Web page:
I received an interesting question from a reader earlier today about survey security. While I’m not actually answering his question here, it did raise an interesting point about online research — which is this: there really truly is no way to protect the content that you display in your survey from falling into the wrong hands. If you have a secret product or concept , your best bet for keeping it secret is not to test it using online research.
Before sending me the note telling me just how wrong I am, record the following:
As I figure it, there are four different kinds of security as it applies to online surveys. The first kind of security is what we’ll refer to here as back-end security. This basically means that strangers can’t simply log into the survey software server and start making changes to your survey, or download your data, or do all sorts of other things which really ought to be protected by a good password. Most survey systems do a pretty good job with this, assigning separate accounts, usernames, and passwords to each survey respondent. Some even take it to the next level, by allowing account administrators to set different permission levels for each user on the account, thereby ensuring that people who are meant to have access to your survey can’t “accidentally” go and make changes.
The second kind of survey security is where only authorized people are allowed to take your survey. Some implement this feature by giving you one respondent password that you can share will all of your respondents, or some systems even allow you to give every respondent their own password (or access key) which not only keeps out the riff raff, but also makes sure that each respondent can take the survey only once. This type of security not only ensure that only the “right” people take your survey, but also that the wrong people can’t get access to the content of the survey.
I’ve seen this kind of survey software security implemented well, but I’ve also seen it implemented poorly. Some systems, instead of assigning each survey an ID made up of a random collection of letters and numbers, use a sequential, easy to guess series. Which means that it really isn’t all that hard to view (and possibly edit!) surveys written by other clients of the survey system. So watch out for that.
The third kind of security about the connection between the respondent’s computer and the survey software server. Is it secure (look for the https: in the URL). Frankly, unless you’re doing super secret stuff and your concerned that hackers and government agents are trying to listen in on your respondents, I’m not sure it is something you need to worry too much about. But if you are afraid of industrial espionage or that someone is going to tap into your wireless signal, then you may want to take the precaution of choosing a system that allows for encrypted connections.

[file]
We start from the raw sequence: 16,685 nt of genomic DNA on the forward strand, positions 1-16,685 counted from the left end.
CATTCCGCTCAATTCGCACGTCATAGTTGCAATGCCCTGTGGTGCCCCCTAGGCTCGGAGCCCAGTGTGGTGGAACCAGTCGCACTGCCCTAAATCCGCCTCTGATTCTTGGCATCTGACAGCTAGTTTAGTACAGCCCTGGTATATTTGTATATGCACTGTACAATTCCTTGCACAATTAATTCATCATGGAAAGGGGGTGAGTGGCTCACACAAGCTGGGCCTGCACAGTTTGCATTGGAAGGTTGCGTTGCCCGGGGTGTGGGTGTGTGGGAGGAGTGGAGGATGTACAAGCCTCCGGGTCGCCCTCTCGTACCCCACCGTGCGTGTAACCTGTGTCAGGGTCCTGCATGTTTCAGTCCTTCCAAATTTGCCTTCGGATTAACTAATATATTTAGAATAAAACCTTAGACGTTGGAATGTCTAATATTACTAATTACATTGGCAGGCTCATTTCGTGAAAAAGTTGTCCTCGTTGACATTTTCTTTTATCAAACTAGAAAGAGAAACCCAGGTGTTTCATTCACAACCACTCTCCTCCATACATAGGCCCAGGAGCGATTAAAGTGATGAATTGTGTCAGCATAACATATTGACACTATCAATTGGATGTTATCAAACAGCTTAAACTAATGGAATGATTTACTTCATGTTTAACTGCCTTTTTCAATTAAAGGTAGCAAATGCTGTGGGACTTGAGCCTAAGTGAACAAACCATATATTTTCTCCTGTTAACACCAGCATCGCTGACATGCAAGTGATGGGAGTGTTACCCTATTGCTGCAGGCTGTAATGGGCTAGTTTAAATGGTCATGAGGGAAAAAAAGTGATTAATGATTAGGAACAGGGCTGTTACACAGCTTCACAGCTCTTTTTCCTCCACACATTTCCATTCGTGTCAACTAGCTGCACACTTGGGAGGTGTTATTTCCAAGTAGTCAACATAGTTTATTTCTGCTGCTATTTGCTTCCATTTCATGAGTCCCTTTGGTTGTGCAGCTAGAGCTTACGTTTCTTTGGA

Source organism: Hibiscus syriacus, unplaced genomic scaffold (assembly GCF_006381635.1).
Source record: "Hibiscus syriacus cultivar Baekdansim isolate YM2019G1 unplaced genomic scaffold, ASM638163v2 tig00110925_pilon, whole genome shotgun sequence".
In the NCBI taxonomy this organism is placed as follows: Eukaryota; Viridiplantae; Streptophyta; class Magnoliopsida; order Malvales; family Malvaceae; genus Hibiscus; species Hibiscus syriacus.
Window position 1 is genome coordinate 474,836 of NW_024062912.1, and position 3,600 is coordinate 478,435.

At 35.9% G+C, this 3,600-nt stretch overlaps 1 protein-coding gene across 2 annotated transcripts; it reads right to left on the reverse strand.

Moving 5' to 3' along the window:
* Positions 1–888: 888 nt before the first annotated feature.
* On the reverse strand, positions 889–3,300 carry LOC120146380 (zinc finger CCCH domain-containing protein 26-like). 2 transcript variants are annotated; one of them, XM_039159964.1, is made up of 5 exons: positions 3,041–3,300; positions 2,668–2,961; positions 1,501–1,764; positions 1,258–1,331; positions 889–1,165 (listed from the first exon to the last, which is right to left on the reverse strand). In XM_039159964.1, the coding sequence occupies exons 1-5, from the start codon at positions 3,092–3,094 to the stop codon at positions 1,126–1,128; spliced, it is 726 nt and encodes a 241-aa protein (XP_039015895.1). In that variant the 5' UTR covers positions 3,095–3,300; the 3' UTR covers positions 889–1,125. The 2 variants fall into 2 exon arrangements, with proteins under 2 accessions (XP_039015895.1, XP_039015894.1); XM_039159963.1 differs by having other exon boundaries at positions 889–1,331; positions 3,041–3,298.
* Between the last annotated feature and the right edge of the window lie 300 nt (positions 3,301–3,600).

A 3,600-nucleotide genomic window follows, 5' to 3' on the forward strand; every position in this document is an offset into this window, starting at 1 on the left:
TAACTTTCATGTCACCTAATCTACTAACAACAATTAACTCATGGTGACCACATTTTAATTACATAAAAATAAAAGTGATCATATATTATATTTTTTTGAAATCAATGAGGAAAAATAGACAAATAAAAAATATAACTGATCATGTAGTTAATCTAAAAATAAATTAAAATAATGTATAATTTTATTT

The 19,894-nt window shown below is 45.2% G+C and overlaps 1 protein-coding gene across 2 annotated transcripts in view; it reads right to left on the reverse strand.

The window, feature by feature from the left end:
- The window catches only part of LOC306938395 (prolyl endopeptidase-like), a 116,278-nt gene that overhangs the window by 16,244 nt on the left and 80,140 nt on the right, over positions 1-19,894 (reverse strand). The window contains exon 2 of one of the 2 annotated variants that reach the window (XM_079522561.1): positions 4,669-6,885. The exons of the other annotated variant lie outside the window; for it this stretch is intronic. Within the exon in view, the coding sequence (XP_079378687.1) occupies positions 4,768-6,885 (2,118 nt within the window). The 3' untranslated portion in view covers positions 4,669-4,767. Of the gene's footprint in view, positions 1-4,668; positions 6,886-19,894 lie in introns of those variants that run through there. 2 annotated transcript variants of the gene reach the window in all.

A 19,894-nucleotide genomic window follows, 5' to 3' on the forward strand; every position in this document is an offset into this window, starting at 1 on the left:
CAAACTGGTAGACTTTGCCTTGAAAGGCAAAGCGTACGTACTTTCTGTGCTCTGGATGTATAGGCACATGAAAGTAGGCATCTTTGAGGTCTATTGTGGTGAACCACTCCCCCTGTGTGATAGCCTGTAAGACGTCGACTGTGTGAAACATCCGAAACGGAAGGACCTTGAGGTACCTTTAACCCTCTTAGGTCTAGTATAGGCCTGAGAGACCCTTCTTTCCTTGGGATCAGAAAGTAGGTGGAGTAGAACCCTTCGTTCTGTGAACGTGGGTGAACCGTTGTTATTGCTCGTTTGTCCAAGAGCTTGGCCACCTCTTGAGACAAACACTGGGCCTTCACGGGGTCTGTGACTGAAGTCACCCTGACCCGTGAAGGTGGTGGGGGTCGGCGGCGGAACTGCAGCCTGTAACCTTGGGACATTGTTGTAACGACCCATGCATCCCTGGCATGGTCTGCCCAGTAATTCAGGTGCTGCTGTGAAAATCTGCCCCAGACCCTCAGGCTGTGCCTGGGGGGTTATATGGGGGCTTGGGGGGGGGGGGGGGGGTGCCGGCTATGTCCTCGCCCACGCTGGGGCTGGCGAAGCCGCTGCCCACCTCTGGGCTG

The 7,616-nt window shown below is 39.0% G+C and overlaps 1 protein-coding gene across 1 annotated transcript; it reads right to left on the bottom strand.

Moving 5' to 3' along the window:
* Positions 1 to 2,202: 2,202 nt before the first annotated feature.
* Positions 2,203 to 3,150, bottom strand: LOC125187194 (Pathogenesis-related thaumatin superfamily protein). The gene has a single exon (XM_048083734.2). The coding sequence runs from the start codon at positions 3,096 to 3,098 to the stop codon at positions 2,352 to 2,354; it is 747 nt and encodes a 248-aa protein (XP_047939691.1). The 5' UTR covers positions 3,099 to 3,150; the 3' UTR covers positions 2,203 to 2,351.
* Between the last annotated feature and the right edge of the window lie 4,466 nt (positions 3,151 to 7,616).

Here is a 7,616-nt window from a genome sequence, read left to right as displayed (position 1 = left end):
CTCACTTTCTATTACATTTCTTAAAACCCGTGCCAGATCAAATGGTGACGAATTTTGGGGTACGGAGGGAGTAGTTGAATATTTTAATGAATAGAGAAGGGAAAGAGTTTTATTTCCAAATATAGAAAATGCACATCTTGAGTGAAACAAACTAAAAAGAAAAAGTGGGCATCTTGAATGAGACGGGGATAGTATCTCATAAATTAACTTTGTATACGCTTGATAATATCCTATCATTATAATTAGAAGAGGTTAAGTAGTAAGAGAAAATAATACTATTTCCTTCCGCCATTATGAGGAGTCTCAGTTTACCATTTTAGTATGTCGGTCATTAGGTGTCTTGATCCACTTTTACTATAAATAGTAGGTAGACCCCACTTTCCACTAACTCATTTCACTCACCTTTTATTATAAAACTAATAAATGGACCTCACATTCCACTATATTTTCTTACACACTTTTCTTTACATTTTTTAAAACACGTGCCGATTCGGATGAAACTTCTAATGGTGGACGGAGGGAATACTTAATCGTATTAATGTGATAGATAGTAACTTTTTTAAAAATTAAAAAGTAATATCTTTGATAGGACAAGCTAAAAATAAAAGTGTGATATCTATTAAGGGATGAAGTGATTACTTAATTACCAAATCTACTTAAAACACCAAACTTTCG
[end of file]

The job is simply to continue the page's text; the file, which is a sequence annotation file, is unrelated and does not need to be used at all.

It’s easy enough for a well thought out survey software program to provide good security surrounding these first three measures. Where they get into trouble — and where you get into trouble if you believe them — is when they start to protect your survey content.
The fourth kind of survey software security is content protection, which basically means keeping your untrustworthy respondents from copying the top secret images and product descriptions that you include in your survey onto public web sites or your competitor’s email account.
But I have a camera. And I have a video camera. And if you don’t completely lock down my computer, I have some really good screen capture software that lets me capture both audio, images and pictures. If I want to capture your survey content, believe you me, I will capture your survey content.
And then I can do pretty much anything I want with it, can’t I? No doubt 600-1000 people took that confidential survey of yours, and how are you going to know which one of them posted it to the anonymous message posting board using an anonymous IP address?
I suppose it is theoreticaly possible to embed a visual identifier into each image (a watermark of sorts) so you can trace the image back to whoever posted it online, but I’ve never heard of technologies built into survey software (if it does exist please let me know — I’ll report it here!).
There are also ways you can reduce the risk. You can, for example, use a pre-screened panel made up of people you trust. Employees, for example. Another approach is to threaten your respondents with legal action (although most will figure out pretty quickly that you have no way of identifying them). You could also threaten to stop doing online surveys if they leak your secret.
But the best way to ensure that your super secret new business idea doesn’t leak out onto the Internet is not to do online research (there, I said it). If your entire business model is based around keeping something confidential, do not put it in an online environment in front of strangers. Period. And don’t trust any research firm that says they have a foolproof method of keeping your images, video and other content safe. If they do, just pull out your camera or video camera and press record.